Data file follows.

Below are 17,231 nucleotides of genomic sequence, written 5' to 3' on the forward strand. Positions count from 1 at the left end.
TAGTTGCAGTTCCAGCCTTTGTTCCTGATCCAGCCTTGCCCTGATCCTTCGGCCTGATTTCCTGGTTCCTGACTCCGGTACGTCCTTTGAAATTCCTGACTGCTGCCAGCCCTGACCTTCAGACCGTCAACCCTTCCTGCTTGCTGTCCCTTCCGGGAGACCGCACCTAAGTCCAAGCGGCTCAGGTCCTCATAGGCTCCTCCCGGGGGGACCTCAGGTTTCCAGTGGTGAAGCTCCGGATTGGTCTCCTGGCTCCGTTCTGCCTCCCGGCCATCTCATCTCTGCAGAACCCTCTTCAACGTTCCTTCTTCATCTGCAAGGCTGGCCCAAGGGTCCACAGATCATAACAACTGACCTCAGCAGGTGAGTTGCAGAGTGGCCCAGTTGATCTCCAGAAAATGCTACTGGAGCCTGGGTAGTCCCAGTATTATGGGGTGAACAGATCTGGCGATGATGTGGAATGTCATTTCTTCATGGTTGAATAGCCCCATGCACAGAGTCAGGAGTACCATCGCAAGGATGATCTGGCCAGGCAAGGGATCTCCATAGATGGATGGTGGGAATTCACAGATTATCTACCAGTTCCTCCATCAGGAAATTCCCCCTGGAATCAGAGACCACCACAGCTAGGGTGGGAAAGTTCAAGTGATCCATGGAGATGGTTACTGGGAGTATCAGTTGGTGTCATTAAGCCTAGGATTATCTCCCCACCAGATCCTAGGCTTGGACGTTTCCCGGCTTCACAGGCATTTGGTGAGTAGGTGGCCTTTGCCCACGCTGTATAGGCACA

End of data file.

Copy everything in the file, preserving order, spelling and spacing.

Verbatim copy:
Below are 17,231 nucleotides of genomic sequence, written 5' to 3' on the forward strand. Positions count from 1 at the left end.
TAGTTGCAGTTCCAGCCTTTGTTCCTGATCCAGCCTTGCCCTGATCCTTCGGCCTGATTTCCTGGTTCCTGACTCCGGTACGTCCTTTGAAATTCCTGACTGCTGCCAGCCCTGACCTTCAGACCGTCAACCCTTCCTGCTTGCTGTCCCTTCCGGGAGACCGCACCTAAGTCCAAGCGGCTCAGGTCCTCATAGGCTCCTCCCGGGGGGACCTCAGGTTTCCAGTGGTGAAGCTCCGGATTGGTCTCCTGGCTCCGTTCTGCCTCCCGGCCATCTCATCTCTGCAGAACCCTCTTCAACGTTCCTTCTTCATCTGCAAGGCTGGCCCAAGGGTCCACAGATCATAACAACTGACCTCAGCAGGTGAGTTGCAGAGTGGCCCAGTTGATCTCCAGAAAATGCTACTGGAGCCTGGGTAGTCCCAGTATTATGGGGTGAACAGATCTGGCGATGATGTGGAATGTCATTTCTTCATGGTTGAATAGCCCCATGCACAGAGTCAGGAGTACCATCGCAAGGATGATCTGGCCAGGCAAGGGATCTCCATAGATGGATGGTGGGAATTCACAGATTATCTACCAGTTCCTCCATCAGGAAATTCCCCCTGGAATCAGAGACCACCACAGCTAGGGTGGGAAAGTTCAAGTGATCCATGGAGATGGTTACTGGGAGTATCAGTTGGTGTCATTAAGCCTAGGATTATCTCCCCACCAGATCCTAGGCTTGGACGTTTCCCGGCTTCACAGGCATTTGGTGAGTAGGTGGCCTTTGCCCACGCTGTATAGGCACA